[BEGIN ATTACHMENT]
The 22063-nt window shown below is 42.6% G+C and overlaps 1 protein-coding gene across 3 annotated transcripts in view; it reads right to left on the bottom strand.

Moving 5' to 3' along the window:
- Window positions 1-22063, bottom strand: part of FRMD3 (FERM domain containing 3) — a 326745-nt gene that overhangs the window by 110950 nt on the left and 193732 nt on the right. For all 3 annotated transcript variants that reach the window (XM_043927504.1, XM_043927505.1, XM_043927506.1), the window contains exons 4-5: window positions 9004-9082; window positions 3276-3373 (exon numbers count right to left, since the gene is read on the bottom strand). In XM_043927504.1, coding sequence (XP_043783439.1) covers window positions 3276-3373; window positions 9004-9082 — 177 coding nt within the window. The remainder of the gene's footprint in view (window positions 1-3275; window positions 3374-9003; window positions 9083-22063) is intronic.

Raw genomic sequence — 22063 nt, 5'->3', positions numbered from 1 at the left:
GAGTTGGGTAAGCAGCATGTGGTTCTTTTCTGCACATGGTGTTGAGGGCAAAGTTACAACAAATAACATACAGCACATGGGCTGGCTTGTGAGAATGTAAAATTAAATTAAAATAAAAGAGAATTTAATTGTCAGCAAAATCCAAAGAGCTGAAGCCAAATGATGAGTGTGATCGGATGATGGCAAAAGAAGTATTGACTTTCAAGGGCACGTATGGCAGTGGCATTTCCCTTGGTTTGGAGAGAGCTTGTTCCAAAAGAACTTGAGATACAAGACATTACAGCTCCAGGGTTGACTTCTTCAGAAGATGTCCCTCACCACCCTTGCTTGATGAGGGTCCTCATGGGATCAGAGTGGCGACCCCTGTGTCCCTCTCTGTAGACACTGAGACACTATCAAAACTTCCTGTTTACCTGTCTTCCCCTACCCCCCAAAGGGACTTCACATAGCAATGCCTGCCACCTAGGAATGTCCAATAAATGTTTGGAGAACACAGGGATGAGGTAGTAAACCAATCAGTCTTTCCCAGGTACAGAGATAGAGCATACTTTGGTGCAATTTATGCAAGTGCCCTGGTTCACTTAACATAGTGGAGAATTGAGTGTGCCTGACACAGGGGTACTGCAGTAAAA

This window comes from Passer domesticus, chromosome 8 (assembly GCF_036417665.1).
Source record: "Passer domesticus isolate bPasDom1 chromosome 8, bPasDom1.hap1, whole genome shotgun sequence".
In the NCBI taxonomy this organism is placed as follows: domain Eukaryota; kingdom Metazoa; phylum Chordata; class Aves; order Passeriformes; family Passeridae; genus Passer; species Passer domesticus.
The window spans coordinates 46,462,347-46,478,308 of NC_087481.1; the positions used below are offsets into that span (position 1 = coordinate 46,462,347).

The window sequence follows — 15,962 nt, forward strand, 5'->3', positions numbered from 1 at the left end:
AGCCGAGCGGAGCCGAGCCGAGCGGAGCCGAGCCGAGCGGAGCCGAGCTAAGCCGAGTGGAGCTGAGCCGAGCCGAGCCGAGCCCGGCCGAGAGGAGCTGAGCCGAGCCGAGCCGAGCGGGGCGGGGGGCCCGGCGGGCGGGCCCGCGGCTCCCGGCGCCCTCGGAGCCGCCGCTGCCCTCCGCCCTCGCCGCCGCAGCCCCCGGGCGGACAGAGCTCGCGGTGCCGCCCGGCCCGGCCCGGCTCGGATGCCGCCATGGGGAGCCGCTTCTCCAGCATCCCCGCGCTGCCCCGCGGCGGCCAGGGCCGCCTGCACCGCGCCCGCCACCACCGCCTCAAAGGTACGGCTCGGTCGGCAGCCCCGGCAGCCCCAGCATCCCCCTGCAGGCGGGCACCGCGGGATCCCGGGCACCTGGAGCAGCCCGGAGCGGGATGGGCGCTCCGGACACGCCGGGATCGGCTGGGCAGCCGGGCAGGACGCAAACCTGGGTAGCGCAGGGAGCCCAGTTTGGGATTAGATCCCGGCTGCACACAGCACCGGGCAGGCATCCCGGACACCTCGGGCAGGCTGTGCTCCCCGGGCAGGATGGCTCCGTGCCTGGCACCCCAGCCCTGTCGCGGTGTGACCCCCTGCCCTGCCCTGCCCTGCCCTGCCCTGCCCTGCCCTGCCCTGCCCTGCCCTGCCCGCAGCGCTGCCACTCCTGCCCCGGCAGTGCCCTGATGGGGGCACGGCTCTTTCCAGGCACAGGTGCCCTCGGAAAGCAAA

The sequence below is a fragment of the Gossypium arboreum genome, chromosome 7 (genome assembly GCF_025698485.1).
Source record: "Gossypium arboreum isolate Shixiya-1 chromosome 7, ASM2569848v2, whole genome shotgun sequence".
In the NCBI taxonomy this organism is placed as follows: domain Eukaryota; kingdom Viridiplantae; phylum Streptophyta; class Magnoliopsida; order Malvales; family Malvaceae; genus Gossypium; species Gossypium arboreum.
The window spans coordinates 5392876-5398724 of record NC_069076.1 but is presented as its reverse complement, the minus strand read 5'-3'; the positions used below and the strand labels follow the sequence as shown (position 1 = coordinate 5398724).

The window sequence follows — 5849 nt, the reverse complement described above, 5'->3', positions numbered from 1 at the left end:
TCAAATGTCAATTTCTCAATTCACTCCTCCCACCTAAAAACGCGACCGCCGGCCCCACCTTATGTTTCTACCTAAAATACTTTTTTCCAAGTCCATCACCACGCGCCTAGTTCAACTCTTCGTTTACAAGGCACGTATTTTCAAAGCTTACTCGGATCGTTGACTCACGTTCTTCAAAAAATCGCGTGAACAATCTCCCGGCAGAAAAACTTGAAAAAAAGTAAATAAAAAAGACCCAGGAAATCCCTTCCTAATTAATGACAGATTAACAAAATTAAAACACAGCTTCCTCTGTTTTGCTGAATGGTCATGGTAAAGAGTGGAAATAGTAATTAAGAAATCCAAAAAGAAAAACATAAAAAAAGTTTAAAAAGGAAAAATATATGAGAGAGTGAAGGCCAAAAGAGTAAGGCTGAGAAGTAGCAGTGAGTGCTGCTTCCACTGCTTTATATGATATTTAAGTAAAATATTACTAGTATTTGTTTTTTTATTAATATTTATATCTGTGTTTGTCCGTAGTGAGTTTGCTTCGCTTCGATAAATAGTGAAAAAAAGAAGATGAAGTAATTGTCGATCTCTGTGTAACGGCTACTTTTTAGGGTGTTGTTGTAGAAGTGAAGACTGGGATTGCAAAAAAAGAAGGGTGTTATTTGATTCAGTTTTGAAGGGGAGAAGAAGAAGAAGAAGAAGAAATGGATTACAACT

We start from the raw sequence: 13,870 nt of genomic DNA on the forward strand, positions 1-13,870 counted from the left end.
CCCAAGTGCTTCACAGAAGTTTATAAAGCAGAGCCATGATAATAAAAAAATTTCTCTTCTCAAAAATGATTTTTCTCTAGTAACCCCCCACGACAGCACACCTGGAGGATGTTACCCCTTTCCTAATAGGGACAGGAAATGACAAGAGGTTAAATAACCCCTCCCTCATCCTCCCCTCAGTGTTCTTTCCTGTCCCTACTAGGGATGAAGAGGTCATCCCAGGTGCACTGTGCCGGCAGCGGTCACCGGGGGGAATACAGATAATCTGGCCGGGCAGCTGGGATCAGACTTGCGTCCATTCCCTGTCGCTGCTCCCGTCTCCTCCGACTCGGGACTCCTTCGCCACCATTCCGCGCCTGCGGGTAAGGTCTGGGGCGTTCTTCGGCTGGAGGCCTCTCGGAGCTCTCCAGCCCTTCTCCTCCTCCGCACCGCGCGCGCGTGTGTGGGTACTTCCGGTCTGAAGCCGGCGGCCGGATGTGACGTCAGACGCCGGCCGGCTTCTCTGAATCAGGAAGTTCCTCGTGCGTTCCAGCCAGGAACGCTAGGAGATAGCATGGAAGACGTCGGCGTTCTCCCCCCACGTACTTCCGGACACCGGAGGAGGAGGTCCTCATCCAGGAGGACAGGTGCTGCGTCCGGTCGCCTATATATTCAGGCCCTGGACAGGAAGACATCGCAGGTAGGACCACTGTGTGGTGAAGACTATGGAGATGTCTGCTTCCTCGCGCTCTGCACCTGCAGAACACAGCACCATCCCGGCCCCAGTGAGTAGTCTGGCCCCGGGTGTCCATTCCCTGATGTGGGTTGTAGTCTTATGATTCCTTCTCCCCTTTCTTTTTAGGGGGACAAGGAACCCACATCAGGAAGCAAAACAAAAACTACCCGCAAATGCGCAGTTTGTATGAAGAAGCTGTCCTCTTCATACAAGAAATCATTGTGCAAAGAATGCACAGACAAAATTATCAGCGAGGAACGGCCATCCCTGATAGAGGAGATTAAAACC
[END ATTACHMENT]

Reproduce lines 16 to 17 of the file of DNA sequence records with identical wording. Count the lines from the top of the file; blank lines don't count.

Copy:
The window sequence follows — 5849 nt, the reverse complement described above, 5'->3', positions numbered from 1 at the left end:
TCAAATGTCAATTTCTCAATTCACTCCTCCCACCTAAAAACGCGACCGCCGGCCCCACCTTATGTTTCTACCTAAAATACTTTTTTCCAAGTCCATCACCACGCGCCTAGTTCAACTCTTCGTTTACAAGGCACGTATTTTCAAAGCTTACTCGGATCGTTGACTCACGTTCTTCAAAAAATCGCGTGAACAATCTCCCGGCAGAAAAACTTGAAAAAAAGTAAATAAAAAAGACCCAGGAAATCCCTTCCTAATTAATGACAGATTAACAAAATTAAAACACAGCTTCCTCTGTTTTGCTGAATGGTCATGGTAAAGAGTGGAAATAGTAATTAAGAAATCCAAAAAGAAAAACATAAAAAAAGTTTAAAAAGGAAAAATATATGAGAGAGTGAAGGCCAAAAGAGTAAGGCTGAGAAGTAGCAGTGAGTGCTGCTTCCACTGCTTTATATGATATTTAAGTAAAATATTACTAGTATTTGTTTTTTTATTAATATTTATATCTGTGTTTGTCCGTAGTGAGTTTGCTTCGCTTCGATAAATAGTGAAAAAAAGAAGATGAAGTAATTGTCGATCTCTGTGTAACGGCTACTTTTTAGGGTGTTGTTGTAGAAGTGAAGACTGGGATTGCAAAAAAAGAAGGGTGTTATTTGATTCAGTTTTGAAGGGGAGAAGAAGAAGAAGAAGAAGAAATGGATTACAACT